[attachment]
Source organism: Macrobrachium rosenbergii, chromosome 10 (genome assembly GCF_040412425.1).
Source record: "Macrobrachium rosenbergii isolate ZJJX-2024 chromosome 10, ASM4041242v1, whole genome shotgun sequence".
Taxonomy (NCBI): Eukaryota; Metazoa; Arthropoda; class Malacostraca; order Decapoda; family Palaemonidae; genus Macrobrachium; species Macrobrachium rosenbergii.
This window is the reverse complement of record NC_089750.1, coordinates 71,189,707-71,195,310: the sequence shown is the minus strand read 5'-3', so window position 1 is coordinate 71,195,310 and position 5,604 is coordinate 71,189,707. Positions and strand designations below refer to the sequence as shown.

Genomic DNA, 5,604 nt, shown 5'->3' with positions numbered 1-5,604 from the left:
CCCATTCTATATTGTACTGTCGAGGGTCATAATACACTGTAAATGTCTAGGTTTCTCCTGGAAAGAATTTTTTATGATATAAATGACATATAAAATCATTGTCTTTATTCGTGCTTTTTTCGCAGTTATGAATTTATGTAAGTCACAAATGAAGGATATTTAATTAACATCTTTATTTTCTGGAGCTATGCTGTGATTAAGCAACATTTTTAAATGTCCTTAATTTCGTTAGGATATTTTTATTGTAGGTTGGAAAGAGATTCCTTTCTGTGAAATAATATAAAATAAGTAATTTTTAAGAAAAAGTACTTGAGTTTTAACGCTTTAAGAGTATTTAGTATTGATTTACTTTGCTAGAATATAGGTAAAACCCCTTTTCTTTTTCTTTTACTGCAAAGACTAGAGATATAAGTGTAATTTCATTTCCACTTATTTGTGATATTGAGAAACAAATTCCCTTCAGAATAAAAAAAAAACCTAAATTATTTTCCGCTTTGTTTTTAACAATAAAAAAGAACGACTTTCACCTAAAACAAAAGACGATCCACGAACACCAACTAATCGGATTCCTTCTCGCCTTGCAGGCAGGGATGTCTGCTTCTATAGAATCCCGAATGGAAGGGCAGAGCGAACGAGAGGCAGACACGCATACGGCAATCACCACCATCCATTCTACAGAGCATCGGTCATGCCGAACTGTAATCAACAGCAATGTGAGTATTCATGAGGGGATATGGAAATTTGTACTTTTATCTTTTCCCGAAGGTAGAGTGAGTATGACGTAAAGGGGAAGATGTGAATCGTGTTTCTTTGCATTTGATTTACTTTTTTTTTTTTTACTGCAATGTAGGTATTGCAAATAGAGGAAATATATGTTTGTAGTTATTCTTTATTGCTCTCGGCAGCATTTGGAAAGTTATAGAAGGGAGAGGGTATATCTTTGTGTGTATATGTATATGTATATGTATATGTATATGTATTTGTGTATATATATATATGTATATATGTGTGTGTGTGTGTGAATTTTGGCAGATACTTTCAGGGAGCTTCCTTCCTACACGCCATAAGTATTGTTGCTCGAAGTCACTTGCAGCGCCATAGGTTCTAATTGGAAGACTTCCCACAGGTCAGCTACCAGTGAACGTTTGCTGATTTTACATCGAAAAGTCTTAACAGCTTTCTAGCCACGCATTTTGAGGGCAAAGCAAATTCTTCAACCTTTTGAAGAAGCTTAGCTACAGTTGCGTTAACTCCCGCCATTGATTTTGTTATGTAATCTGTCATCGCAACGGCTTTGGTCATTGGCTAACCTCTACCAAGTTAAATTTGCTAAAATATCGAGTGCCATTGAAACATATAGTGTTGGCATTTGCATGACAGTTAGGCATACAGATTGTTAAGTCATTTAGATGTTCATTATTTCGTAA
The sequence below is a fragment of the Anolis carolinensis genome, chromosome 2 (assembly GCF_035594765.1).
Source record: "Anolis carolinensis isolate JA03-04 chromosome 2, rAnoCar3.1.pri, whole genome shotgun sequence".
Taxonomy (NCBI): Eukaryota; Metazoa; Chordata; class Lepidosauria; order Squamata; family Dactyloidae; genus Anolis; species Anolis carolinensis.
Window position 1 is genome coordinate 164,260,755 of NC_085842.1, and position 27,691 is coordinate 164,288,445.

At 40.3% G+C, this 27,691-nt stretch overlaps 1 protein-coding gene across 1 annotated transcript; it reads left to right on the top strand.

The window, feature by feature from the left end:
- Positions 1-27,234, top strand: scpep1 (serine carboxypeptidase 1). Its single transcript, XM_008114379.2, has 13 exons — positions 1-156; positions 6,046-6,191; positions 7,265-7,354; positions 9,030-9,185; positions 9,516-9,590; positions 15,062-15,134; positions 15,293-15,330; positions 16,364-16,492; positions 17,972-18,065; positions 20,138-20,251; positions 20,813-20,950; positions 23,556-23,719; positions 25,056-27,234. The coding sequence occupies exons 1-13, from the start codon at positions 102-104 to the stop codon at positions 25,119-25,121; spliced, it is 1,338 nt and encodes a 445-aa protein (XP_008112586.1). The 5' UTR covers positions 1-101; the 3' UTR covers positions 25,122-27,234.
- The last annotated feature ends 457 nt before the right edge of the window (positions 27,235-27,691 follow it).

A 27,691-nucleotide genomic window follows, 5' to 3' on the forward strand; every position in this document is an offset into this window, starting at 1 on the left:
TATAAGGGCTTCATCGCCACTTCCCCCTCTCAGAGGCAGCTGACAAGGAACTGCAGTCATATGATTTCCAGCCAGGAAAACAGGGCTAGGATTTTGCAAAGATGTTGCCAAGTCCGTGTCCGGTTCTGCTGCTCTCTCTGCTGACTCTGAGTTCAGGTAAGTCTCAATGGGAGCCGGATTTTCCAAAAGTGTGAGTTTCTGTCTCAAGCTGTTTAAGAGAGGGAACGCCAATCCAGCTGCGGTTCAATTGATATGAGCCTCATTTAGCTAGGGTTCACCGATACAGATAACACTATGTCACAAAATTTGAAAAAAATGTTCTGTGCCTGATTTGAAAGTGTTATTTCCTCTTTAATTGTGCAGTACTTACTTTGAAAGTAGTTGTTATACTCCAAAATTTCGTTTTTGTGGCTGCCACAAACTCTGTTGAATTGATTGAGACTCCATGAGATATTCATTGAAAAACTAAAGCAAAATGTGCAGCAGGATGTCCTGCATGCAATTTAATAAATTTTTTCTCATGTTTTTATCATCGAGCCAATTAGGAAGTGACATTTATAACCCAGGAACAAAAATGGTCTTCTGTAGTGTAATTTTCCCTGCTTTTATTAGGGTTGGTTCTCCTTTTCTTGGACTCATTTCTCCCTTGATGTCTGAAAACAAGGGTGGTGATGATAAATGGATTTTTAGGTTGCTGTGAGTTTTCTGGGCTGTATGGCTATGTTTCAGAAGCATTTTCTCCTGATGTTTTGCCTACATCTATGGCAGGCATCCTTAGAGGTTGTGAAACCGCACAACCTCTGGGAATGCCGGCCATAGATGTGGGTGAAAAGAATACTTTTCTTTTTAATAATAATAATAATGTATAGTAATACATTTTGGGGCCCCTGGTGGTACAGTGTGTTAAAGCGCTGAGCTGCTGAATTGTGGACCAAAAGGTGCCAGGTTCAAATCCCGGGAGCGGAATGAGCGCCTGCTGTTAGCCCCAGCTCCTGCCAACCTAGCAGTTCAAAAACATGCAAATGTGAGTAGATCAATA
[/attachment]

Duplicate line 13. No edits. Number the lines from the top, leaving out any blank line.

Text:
- Positions 1-27,234, top strand: scpep1 (serine carboxypeptidase 1). Its single transcript, XM_008114379.2, has 13 exons — positions 1-156; positions 6,046-6,191; positions 7,265-7,354; positions 9,030-9,185; positions 9,516-9,590; positions 15,062-15,134; positions 15,293-15,330; positions 16,364-16,492; positions 17,972-18,065; positions 20,138-20,251; positions 20,813-20,950; positions 23,556-23,719; positions 25,056-27,234. The coding sequence occupies exons 1-13, from the start codon at positions 102-104 to the stop codon at positions 25,119-25,121; spliced, it is 1,338 nt and encodes a 445-aa protein (XP_008112586.1). The 5' UTR covers positions 1-101; the 3' UTR covers positions 25,122-27,234.